Donald Trump has finally explained why he has so much trouble getting his facts right on the reality of the global climate emergency. Turns out he’s just too “highly intelligent” to be taken in by his own government’s alarming national climate assessment.
“People like myself, we have very high levels of intelligence, but we’re not necessarily such believers,” Trump told a team of Washington Post reporters, during what they describe as a “freewheeling 20-minute Oval Office interview” earlier this week. “As to whether or not it’s man-made and whether or not the effects that you’re talking about are there, I don’t see it,” he added.
Trump’s comments were his “most extensive yet on why he disagrees with his own government’s analysis, which found that climate change poses a severe threat to the health of Americans, as well as to the country’s infrastructure, economy, and natural resources,” the Post reports. “The findings—unequivocal, urgent, and alarming—are at odds with the Trump administration’s rollback of environmental regulations and absence of any climate action policy.”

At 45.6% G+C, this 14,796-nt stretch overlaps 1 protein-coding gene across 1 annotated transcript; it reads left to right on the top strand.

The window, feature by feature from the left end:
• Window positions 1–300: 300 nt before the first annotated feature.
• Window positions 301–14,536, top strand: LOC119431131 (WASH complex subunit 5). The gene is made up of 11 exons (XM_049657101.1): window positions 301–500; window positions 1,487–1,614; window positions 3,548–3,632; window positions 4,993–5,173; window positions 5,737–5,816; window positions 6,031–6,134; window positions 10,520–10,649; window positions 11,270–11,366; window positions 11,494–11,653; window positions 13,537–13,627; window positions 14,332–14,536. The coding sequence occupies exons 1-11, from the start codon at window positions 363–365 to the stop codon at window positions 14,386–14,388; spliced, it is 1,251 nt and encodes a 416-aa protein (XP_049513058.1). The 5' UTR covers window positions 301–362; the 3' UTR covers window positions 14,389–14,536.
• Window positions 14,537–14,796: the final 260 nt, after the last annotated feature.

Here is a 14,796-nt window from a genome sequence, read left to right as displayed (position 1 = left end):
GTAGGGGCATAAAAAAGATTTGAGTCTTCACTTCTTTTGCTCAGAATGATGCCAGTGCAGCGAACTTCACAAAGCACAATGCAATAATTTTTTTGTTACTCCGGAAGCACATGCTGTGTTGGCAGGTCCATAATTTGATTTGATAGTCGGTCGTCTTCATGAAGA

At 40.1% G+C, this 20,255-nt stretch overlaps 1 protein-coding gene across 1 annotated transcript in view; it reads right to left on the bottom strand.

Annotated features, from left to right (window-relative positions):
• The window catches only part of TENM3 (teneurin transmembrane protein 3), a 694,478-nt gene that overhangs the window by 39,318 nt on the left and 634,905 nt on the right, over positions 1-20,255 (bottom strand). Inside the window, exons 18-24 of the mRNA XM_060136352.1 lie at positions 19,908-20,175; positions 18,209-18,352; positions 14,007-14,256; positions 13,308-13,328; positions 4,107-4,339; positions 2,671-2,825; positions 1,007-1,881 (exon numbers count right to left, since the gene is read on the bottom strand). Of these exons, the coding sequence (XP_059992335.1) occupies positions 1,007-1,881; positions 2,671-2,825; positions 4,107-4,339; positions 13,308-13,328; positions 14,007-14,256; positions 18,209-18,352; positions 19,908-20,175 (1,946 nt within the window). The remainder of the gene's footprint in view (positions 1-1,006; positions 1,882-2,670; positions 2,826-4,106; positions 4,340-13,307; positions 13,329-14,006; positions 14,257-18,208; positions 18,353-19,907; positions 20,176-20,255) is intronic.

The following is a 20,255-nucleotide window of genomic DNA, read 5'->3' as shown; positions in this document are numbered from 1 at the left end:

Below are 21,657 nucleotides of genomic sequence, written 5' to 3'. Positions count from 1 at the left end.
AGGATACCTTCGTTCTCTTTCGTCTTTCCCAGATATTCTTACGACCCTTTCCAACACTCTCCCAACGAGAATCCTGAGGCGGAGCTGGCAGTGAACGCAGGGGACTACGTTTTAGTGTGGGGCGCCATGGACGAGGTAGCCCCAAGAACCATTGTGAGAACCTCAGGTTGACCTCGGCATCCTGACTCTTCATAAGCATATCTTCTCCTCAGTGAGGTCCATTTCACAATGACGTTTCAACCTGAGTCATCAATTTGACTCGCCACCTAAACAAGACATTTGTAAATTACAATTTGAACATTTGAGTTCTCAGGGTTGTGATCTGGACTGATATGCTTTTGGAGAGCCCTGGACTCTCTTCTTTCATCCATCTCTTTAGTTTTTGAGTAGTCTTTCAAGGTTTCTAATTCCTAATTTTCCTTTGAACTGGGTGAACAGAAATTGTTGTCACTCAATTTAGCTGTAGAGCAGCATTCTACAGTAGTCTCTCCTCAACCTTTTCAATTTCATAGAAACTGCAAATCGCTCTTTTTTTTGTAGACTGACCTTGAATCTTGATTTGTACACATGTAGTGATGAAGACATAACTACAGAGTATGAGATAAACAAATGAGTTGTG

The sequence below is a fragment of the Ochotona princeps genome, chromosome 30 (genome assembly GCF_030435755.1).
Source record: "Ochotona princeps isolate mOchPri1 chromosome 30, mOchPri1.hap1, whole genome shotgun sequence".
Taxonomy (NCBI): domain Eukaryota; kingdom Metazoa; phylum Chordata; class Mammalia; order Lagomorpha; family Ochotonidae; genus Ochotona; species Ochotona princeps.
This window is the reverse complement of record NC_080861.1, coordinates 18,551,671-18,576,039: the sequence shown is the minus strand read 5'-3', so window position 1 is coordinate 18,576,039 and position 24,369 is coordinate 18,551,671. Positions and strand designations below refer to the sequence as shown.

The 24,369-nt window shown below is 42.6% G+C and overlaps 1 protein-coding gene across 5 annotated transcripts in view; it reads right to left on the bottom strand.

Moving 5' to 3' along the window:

And next time, the administration might work to reshape the content of the national assessment, rather than just trying to bury it with a release on Black Friday, the day of the United States’ annual post-Thanksgiving shopping binge, Politico reported Wednesday. “Going forward, I think we need to take a look at the modeling that’s used for the next assessment,” said former Murray Coal lobbyist Andrew Wheeler, now acting administrator of the U.S. Environmental Protection Agency.
“How can one possibly respond to this?” wrote Texas A&M atmospheric scientist Andrew Dessler, in an email to the Washington Post following Trump’s comments. Dessler called the statement “idiotic”, adding that “Trump’s main motivation seemed to be attacking the environmental policies of the Obama administration and criticizing political adversaries,” the Post writes.
“Facts aren’t something we need to believe to make them true—we treat them as optional at our peril,” added Texas Tech University climate scientist Katharine Hayhoe. “And if we’re the president of the United States, we do so at the peril of not just ourselves but the hundreds of millions of people we’re responsible for.”